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Medical Corner:
What's Bugging Your Rats and Mice?


Jan McArthur, RVT
From the March/April 1999 Rat & Mouse Gazette

Ecto-parasites are the external parasites that infect all living creatures. Those that infect rats and mice most commonly include lice and mites. Sometimes, even though it is less common, we see infestations of fleas, flies, or ticks, but since the main ones to affect our pets are lice and mites, this article is only about those nasty critters. Once your pets are infected by external parasites, it can be difficult to treat them successfully, but it isnít impossible. It is important to understand the life cycle of parasites in order to successfully treat your pets and keep those pesky bugs off of them.


WHAT IS THE DIFFERENCE?


Taxonomy is the system to establish the hierarchy and classification of a given group of organisms. Mites and ticks are classified as arachnids; lice and fleas as insects. The lice are further classified into groups of blood sucking (Anoplura) and the non-blood sucking, biting lice (Mallophaga). Mites can cause mange in rodents just as they can in dogs. Lice, and some mites, can be seen without a microscope, but other mites need to be diagnosed by a vet using the skin scraping method and a microscope.


LICE ARE NICE


Keeping that little phrase in mind helps you to remember that lice are species specific. Infestation by lice is called pediculosis. Although rats and mice may both be infected with lice, those lice will not cross over from one species of animal to another. The lice of rats and mice are the same genus, but they are not the same species. Rat lice are Polyplax spinulosa and mouse lice are Polyplax serrata. If a mouse louse jumps onto a rat, it wonít take long for it to realize this rat is not its food source and will jump off to find a mouse, and vise versa. This also means you will not catch lice from your pets, and if you were infected with head lice, you could not transfer them to your pets. Transmission from mouse to mouse or rat to rat is by direct contact and by fomites (objects).

Both the mouse and rat lice are Anoplura (bloodsuckers), making it vital to your pet that you rid them of these pests as quickly as possible. These can cause anemia, but even more importantly for rats, they may transmit the blood parasite Hemobartonella muris, which is a rickettsial blood parasite similar to tick fever. They may also transmit Rickettsia typhi between rats. The Ricketsia typhi (not typhoid fever, but much like tick fever) may be passed to humans via rat fleas. These blood parasites can be more deadly to your pet than the lice.


MITES ARE NOT SO NICE


Mites are different than lice because they are not species specific. However, they are generally host specific, meaning they will usually attack only a certain species host, but they will sometimes cross over from one species to another. They will do this if their choice of host is not available. Infestation by mites is called acariasis. There are three categories of mites that infect mice and rats: fur mites, burrowing mites, and the most serious, bloodsucking mites.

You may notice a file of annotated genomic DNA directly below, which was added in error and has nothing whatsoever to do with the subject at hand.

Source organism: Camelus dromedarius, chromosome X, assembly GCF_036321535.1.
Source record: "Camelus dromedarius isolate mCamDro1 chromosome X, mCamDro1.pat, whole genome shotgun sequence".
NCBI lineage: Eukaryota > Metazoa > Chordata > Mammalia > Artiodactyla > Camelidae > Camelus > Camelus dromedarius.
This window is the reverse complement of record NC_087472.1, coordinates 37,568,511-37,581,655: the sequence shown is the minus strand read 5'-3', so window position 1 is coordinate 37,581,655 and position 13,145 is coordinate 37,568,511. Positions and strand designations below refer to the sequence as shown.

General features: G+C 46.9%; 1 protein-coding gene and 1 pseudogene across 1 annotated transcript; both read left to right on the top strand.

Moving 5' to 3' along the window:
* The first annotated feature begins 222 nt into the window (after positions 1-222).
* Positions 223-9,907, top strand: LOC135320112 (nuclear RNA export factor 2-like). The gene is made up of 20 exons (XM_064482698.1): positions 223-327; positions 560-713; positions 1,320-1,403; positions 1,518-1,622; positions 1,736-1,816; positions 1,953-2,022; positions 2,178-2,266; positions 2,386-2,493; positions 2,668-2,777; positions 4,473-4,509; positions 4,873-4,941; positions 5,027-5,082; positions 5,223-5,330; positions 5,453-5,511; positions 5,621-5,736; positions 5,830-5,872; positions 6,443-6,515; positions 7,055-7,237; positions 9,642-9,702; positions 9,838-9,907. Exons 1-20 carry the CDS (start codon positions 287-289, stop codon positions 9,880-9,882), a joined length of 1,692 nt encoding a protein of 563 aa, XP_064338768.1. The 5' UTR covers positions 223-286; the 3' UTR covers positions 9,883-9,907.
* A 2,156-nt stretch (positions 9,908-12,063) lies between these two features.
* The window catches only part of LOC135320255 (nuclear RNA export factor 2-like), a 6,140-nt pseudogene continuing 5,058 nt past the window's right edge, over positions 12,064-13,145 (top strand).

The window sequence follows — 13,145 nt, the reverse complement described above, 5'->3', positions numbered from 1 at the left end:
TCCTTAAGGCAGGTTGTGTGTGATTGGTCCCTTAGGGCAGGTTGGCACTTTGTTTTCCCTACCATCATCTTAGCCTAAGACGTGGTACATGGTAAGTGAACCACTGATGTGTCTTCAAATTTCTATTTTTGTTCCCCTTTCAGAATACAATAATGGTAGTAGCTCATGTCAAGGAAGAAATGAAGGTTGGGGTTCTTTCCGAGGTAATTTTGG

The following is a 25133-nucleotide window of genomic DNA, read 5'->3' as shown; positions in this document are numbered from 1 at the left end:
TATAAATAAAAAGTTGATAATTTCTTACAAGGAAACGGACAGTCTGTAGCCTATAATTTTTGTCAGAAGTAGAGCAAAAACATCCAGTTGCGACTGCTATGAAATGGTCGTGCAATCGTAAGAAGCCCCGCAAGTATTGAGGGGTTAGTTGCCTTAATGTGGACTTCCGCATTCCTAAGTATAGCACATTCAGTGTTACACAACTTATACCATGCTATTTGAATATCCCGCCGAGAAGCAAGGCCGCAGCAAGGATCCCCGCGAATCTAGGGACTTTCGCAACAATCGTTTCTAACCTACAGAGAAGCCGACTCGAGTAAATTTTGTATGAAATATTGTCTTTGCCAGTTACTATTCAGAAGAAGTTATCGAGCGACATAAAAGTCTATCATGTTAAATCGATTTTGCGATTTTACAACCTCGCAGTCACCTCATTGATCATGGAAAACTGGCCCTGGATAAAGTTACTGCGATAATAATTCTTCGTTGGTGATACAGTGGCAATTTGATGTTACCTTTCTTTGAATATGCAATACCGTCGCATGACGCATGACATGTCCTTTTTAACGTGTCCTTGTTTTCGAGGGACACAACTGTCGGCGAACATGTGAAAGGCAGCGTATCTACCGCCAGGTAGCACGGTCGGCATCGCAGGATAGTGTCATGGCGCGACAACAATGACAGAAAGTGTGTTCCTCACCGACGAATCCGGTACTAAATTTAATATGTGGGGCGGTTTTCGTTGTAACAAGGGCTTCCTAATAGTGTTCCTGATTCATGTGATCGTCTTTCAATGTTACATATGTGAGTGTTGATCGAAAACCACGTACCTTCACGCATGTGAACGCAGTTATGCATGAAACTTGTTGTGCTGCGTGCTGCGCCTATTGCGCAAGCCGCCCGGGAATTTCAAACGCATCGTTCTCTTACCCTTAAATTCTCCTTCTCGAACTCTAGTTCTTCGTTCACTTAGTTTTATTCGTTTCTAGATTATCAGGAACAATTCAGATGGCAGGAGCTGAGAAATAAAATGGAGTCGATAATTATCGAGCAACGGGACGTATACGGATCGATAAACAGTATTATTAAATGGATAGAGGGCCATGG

MOUSE MITES


The three most common mites of mice are the fur mites, Myobia musculi, Myocoptes musculinus, and Radfordia affinis. These are not bloodsuckers and are often endemic to mice populations with no visible symptoms. Transmission between mice is by direct contact. These mites are not known to infect humans. These mites wonít cause harm to the mouse unless the infestation is heavy, or unless the mouseís immune system is in some other way compromised. Symptoms you may see are patches of hair loss or skin lesions and ulcerations. That sounds as if itís not so bad for mice, however, mice donít get off so easily because rat mites may also attack them and cause severe problems.


RAT MITES


Rats may be infected with three types of mites. Radfordia ensifera, the fur mite of rats, is very similar to the fur mites of mice. They wonít cause problems unless the infestation is heavy or the rat is ill with another disease. Symptoms will be the same as those of mice, patches of hair loss with possible skin ulceration or lesions. These also are not known to infect humans.

Burrowing mites of rats are Notoedres muris. These are the ear mange mites. A skin scraping and a microscope are needed to see these mites. They attack the ear pinnae, tail, nose, and extremities. Lesions caused by this mite are reddened, crusty, itchy areas. These mites are spread by direct contact, so it is important that you keep wild mice and rats away from your pets. They may also infect other rodents, but are not known to infect humans.